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The education industry is the one that shapes the future of generations. It is poised to become a $7-trillion global industry by 2025. The disruption caused by the COVID-19 pandemic fueled the development of the edtech sector that uses information technology tools for inclusive, engaging, and personalized learning. India’s edtech sector raised about $4 billion in private investment in the past five years. It is poised to become a $30-billion industry in the next 10 years supporting and complementing the conventional classroom teaching formats.
The edtech startup space in 2022
India’s edtech, currently worth $6 billion, covers all spheres of learning in the B2C space, from K-12 to competitive exam space and further skilling and reskilling even beyond college. Rising demand from tier II and III cities will drive growth in the sector making it worth $10.4 billion by 2025. As per an industry estimate, there are over 4,450 edtech startups in India currently.
The return to normalcy post COVID-19 affected business models and profitability and funding plummeted. According to the ‘Tracxn Geo Annual Report: India Tech 2022‘ analysis, the flow of funds fell by 39 per cent between January and November in 2022 compared with the last year in the same period.
Macroeconomic factors also affected the sector globally. However, the exciting debut of ChatGPT by OpenAI towards the end of the year has put the focus back into the leaps that education can take with the advent of Industry 4.0 technologies such as artificial intelligence. Technology will soon become an integral part of classrooms and new pathways will emerge in teaching and learning
In 2023, Indian edtech will have to rethink business models while keeping learners needs and business sustainability at the center.
Technologies that will drive innovation in 2023 in the learning space
Hyper-personalized learning: In 2023, hyper-personalized learning will help educators enhance their effectiveness in supporting their students. Artificial intelligence (AI) and machine learning (ML) will enable design and delivery of unique learning experience for each learner to address their individual areas of improvement and strengths. It will help them make targeted lesson plans, tests and learning content based on collective knowledge gaps for smaller groups of students instead of a generalized design and delivery of teaching.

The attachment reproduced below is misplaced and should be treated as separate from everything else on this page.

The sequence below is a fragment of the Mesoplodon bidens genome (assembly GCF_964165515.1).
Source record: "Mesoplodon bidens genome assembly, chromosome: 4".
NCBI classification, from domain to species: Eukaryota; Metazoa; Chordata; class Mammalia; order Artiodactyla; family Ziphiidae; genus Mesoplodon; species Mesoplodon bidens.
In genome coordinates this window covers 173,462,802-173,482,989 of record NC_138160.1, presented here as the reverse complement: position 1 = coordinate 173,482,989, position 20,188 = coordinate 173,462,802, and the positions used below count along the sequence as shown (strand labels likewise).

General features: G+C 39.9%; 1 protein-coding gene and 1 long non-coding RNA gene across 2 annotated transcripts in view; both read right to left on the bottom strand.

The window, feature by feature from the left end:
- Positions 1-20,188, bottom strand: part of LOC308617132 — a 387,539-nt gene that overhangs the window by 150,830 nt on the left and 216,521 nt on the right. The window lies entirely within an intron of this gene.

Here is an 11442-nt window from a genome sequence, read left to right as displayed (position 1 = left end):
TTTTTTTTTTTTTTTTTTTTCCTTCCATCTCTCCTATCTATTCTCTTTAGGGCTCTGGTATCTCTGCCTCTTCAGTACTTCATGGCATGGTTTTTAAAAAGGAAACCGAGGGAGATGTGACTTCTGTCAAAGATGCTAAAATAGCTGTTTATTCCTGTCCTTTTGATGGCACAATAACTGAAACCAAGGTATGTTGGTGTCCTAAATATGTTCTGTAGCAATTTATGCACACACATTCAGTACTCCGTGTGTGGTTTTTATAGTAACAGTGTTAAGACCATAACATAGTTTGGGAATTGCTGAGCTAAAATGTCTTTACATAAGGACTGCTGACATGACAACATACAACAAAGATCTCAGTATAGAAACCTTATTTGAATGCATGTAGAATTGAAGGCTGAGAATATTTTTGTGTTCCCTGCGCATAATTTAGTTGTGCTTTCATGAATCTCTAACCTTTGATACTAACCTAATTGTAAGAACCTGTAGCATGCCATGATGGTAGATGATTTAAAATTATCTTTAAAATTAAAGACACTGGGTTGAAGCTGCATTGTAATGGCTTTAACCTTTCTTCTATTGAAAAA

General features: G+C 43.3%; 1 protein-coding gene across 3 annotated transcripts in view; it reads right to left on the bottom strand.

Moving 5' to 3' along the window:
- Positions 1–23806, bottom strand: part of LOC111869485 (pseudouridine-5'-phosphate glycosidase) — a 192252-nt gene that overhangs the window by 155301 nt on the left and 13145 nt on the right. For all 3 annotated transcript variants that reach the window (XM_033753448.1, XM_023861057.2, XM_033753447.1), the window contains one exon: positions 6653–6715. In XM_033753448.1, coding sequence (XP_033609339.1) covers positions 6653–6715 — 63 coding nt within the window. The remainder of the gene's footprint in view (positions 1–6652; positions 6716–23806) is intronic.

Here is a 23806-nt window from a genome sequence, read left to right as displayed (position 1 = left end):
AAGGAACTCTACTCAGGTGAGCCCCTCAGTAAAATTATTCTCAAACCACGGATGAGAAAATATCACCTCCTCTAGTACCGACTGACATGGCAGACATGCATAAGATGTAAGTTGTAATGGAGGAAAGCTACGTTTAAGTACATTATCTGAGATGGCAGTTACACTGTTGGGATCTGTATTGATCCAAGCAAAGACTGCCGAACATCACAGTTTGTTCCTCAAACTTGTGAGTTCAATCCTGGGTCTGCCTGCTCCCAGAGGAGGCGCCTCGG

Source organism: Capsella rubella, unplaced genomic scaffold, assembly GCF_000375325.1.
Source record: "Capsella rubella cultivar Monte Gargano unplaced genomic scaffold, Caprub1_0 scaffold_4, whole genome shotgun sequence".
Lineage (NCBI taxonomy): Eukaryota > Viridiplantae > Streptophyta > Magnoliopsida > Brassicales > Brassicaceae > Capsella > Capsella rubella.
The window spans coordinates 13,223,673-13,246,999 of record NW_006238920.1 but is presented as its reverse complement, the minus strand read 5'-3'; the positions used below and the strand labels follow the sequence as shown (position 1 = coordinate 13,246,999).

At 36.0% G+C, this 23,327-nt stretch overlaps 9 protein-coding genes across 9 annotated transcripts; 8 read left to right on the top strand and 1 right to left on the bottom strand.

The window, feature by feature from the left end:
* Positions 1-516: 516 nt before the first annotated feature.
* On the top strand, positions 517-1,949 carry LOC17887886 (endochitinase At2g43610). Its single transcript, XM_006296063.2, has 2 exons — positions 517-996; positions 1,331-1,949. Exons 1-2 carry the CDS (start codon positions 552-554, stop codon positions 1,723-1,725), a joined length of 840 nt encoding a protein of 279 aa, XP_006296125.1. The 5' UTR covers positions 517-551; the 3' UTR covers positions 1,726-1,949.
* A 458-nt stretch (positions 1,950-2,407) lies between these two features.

Virtual reality (VR) and augmented reality (AR): A report by Market Research Future (MRFR) suggests a CAGR growth of 18.2 per cent when it comes to the use of AR and VR in the education market from the year 2022 to 2027. This opens up opportunities for young children to grasp complex concepts and gain hands-on learning experience in low-risk virtual settings. VR and AR will be contributing hugely to the edtech space in terms of sharing information in novel ways and engaging ways. Universities are already building their presence in the metaverse and may lead to a complete transformation of how one accesses these institutions to engage and learn in a virtual immersive environment.
Micro learning and nano learning: By breaking down subjects into topics, sub-topics and then further down to simplest fundamental concepts one can design micro-learning (3-5 minute explanations) and nano-learning (1-2 minute explanations) that are customized to the unique needs and contexts of learners. This kind of learning is provided to solve for immediate needs or to support reinforcement of concepts. Nano-learning can be powered by nano-testing to assess super narrow areas of strengths and weakness, by using AI and ML. It is the future of learning-on-the go.
Hybrid Learning: Hybrid learning model will combine in-person and online learning while making education more accessible. It will also help overcome the limits of peer-to-peer or informal learning, socialization and networking that pure-play remote format do not offer. Due to the flexibility it offers in comparison to remote learning; the hybrid model of learning will ensure a superior validation of the learning outcomes as well as credits and degrees earned.
Lessons for the sector
On a global stage, education still lags the investment and digital adaptation in comparison to other sectors. At the same time, a mere 4 per cent of overall expenditure in education is allocated to digital, presenting a serious challenge to the need for advanced technologies to be embedded in the education delivery and learning process. As per a report by Holon IQ, there will be 2 billion more school, college, university and alternative post-secondary graduates in the world. The knowledge economy and future skills will require massive digital transformation to cater to the requirement.
The sector must take note of the learnings of 2022 and consider the emerging trends to decide the path ahead.